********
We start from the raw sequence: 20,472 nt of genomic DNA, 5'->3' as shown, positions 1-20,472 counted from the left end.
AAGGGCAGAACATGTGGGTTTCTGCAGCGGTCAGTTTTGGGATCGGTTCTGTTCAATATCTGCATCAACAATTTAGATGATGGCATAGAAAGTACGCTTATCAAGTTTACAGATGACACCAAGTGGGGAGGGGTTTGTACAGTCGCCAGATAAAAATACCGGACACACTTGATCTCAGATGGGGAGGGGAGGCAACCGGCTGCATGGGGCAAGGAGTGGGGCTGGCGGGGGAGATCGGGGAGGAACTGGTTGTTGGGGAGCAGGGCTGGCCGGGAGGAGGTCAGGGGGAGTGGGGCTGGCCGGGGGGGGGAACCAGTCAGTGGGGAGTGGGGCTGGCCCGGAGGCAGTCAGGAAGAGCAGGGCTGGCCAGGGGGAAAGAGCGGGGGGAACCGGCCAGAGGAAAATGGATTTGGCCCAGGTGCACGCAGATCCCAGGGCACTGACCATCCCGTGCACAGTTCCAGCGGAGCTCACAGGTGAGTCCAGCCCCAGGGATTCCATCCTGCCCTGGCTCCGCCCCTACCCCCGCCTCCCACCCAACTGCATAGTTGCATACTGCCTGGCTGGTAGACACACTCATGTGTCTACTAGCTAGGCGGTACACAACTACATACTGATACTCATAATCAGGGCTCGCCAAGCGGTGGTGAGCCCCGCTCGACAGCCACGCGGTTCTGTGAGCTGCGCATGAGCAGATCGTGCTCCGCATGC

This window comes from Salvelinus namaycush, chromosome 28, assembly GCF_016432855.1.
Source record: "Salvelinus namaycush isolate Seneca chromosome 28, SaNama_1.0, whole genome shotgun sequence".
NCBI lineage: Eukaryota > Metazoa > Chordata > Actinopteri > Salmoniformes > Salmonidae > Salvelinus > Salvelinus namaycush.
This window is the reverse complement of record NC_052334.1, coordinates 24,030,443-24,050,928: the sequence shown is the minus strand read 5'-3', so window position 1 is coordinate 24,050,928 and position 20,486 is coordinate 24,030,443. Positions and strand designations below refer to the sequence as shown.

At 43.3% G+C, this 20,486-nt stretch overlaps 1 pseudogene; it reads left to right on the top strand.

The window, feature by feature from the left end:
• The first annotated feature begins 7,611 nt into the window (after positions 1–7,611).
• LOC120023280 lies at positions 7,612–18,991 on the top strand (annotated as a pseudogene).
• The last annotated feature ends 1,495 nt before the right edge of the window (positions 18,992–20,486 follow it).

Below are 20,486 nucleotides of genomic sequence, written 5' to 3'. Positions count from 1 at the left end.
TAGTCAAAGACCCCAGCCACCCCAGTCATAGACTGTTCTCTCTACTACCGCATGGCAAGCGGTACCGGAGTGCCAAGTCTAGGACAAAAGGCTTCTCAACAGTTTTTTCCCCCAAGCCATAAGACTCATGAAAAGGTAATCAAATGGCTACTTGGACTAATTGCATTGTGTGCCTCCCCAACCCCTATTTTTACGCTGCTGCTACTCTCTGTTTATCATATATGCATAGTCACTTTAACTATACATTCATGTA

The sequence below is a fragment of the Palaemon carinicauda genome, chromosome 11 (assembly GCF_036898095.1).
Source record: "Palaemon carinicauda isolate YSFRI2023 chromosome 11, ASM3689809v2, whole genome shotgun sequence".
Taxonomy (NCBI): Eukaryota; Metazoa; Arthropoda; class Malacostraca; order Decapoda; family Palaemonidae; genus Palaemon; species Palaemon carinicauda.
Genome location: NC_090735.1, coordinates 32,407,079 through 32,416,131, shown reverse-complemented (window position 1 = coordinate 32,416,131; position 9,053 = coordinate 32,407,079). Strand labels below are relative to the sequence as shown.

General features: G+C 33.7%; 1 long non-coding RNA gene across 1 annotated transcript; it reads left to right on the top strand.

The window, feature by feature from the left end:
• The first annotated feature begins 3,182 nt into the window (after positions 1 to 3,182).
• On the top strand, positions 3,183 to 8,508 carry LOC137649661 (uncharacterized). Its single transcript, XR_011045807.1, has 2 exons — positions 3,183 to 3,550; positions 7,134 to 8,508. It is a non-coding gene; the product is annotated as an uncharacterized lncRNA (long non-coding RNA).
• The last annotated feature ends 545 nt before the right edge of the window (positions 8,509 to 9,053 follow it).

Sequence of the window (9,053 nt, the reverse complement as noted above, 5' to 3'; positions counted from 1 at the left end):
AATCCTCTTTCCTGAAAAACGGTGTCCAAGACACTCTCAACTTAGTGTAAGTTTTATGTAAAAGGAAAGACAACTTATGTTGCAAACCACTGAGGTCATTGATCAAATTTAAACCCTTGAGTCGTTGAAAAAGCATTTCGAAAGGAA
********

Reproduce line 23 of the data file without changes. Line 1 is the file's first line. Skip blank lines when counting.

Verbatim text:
Sequence of the window (9,053 nt, the reverse complement as noted above, 5' to 3'; positions counted from 1 at the left end):